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Will Somalia be next? U.S. targets another poor country 


by Deirdre Griswold



Workers World, December 2001

Centre for Research on Globalisation (CRG),  globalresearch.ca,  13 December 2001

The Pentagon has been sending warplanes over Somalia, claiming this is part of its "war on terrorism." The London-based Observer of Dec. 9 reported, "Navy pilots have flown waves of missions to map two Al Qaeda camps near the Kenyan border with a view to launching air strikes."

This was confirmed Dec. 11 in a news item from the United Nations service IRIN, which said "Fears of an imminent American air strike [are] gripping Somalia after reports that military aircraft have been conducting surveillance flights over the country. ... The first sighting of military aircraft was reportedly last week, according to Abdulkadir Isse, a Mogadishu resident. 'Over the past week we had to listen to their droning sound every night,' he said. 'People are really terrified to sleep at night.'"

Mogadishu is the capital of Somalia, an extremely poor country of 7.5 million people, many of them nomads, on the Horn of Africa facing the Indian Ocean.

On Dec. 9, the Mogadishu-based HornAfrik radio reported that a group of nine U.S. military officers had visited the town of Baidoa, 140 miles southwest of Mogadishu, that day. They toured military facilities, including the airport, evidently in preparation for air strikes or troop movements.

An article filed with the Telegraph of London by Robert Fox and Jessica Berry on Dec. 2 reported "Britain has been asked by America to help prepare military strikes against Somalia in the next phase of the global campaign against Osama bin Laden's Al Qaeda network. ... A team of senior British military officers who visited U.S. Central Command in Tampa, Fla., last week was asked to prepare the strategy for attacks on sites in Somalia."

The rationale for all these military preparations is said to be Somalia's harboring of terrorists. But a report by BBC Africa analyst Elizabeth Blunt on Dec. 4 said "Somalia may still be a patchwork of feuding factions, but when a BBC team visited Mogadishu last week it found everyone united in asserting that there were no terrorist training camps in the country and that any American attack would be a great mistake."

Attacks on economy, too

This ominous military activity by the Pentagon comes after several U.S. and British moves paralyzed the Somali economy. On Dec. 3, Randolph Kent, the UN Humanitarian Coordinator for Somalia, said the country was "on the precipice of potential and total economic collapse."

U.S. authorities shut down overseas branches of the Somali-owned Al-Barakaat banking and telecommunications systems, charging them with "aiding and abetting terrorism." The FBI simultaneously raided small neighborhood offices inside the U.S. used by Somali immigrants to send money home to their families.

On Nov. 23 the BBC reported that the closures, along with denying all Internet access to Somalis, had "severely restricted international telephone lines and shut down vitally needed money transfer facilities." An estimated 80 percent of Somalis depend on money from relatives abroad.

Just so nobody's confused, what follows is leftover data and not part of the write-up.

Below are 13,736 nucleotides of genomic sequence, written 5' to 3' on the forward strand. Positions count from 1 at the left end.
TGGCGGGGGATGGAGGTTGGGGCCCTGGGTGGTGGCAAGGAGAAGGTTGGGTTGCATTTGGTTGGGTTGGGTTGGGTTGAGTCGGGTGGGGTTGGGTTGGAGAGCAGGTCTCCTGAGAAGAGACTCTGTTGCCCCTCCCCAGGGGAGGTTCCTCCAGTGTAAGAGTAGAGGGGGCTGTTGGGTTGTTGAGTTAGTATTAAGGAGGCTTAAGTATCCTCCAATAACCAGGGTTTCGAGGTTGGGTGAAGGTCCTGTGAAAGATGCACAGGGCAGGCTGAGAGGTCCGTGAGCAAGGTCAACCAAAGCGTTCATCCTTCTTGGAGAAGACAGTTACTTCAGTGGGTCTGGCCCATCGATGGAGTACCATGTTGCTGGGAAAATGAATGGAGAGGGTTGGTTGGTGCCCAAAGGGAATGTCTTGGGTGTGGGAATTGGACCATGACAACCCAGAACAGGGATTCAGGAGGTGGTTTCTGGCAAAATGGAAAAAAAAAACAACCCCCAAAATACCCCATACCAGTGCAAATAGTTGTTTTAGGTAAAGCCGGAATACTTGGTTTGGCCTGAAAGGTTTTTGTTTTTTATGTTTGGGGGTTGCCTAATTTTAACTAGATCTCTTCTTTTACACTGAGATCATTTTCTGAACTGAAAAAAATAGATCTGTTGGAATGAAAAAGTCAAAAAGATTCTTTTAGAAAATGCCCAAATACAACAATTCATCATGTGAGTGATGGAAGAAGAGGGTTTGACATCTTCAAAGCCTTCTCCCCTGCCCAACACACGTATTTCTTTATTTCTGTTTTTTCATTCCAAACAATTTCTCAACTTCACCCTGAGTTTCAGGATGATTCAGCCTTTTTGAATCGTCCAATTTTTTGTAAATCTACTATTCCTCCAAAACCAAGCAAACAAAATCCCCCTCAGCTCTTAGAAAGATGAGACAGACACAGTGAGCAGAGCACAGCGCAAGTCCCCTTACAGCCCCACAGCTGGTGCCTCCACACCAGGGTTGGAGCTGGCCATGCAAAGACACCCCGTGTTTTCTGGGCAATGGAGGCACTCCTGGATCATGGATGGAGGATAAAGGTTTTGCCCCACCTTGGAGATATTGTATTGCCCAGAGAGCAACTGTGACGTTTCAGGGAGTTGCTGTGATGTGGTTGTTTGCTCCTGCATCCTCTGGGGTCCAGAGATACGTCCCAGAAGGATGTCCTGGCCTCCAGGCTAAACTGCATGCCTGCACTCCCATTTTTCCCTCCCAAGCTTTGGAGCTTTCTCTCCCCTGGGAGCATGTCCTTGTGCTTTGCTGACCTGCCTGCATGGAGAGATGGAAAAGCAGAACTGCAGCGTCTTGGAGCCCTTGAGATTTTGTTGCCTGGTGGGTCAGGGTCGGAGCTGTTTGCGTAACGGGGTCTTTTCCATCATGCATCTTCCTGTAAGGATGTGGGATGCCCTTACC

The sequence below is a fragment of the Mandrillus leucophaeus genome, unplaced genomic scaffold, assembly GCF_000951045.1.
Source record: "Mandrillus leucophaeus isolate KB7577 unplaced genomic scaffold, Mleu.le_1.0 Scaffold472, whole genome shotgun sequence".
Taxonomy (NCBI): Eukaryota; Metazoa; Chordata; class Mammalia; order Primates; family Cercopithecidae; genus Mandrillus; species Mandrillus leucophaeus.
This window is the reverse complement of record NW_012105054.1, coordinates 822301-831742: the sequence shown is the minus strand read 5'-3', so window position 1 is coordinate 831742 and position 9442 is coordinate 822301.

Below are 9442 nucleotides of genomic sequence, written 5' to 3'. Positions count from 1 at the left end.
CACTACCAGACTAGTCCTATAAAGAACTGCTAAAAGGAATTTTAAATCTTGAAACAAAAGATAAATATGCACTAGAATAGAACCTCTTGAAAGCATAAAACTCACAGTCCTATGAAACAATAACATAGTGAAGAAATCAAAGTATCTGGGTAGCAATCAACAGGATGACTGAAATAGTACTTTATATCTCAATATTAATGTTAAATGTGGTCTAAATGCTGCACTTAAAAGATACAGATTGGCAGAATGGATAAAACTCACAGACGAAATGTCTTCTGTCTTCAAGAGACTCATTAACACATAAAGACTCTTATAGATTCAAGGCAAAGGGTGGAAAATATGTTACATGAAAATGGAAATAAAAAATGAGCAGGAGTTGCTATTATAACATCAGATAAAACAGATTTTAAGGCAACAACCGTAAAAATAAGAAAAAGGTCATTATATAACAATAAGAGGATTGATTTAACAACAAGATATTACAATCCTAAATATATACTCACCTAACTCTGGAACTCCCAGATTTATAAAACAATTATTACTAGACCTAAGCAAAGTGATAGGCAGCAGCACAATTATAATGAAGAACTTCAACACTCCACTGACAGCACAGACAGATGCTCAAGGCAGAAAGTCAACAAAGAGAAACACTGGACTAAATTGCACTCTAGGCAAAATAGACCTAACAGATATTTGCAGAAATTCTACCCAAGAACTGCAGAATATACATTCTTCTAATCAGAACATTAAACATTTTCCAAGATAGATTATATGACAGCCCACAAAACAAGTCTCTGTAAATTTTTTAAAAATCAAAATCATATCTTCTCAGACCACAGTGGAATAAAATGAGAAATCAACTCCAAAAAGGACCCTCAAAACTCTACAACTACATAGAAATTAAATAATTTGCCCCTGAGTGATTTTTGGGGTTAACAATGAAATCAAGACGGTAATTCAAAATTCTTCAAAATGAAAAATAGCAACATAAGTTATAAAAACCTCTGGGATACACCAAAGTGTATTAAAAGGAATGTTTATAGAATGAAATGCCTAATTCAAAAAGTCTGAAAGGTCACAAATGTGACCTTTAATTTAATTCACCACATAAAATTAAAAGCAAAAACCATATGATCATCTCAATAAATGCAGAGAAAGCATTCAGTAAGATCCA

The Somali Internet Co. was forced to close when it found that its international gateway had been cut off. International telephone service was shut down when Somalia's gateway to the world, run jointly by AT&T and British Telecom, was shut down.

Since these measures, prices have skyrocketed in Somalia. Some foodstuffs have more than tripled in price, leaving most of the population in desperate straits.

No one should think that this is because Somalia is guilty of attacks on the United States. Actually, the opposite is true. Elements in the Pentagon are determined to get revenge on the Somalis for having fought back in 1993 when the U.S. tried to impose a puppet government on their country, under the guise of delivering food aid.

On Oct. 3, 1993, U.S. helicopter fire killed some 500 civilians in the main market of Mogadishu. But the crash of a Black Hawk helicopter started a chain of events in which 18 U.S. soldiers were killed and nearly 80 wounded as Somalis rushed into the area to fight the invaders. After that, the U.S. withdrew from Somalia. Many in the Pentagon have been itching for "revenge" ever since.

If Bush spreads his war of exploitation and plunder to Africa, he will only further antagonize another huge section of the world's people, including many millions of workers here in the United States. That is probably why Washington is asking London to do some of the dirty work. But for the U.S. to get Britain, the world's biggest former colonial power, to attack Somalia only exposes both imperialist ruling classes as robbers bent on world domination.

Both imperialist powers will find that they have an Achilles' heel--the multinational working class at home, which is in no way friendly to the racist themes that used to motivate colonial expansion in the past.

Reprinted from the Dec. 20, 2001  issue of Workers World newspaper (Copyright Workers World Service: Everyone is permitted to copy and distribute verbatim copies of this document, but changing it is not allowed. For more information contact Workers World, 55 W. 17 St., NY, NY 10011; via e-mail: [email protected] For subscription info send message to: [email protected] Web: http://www.workers.org)

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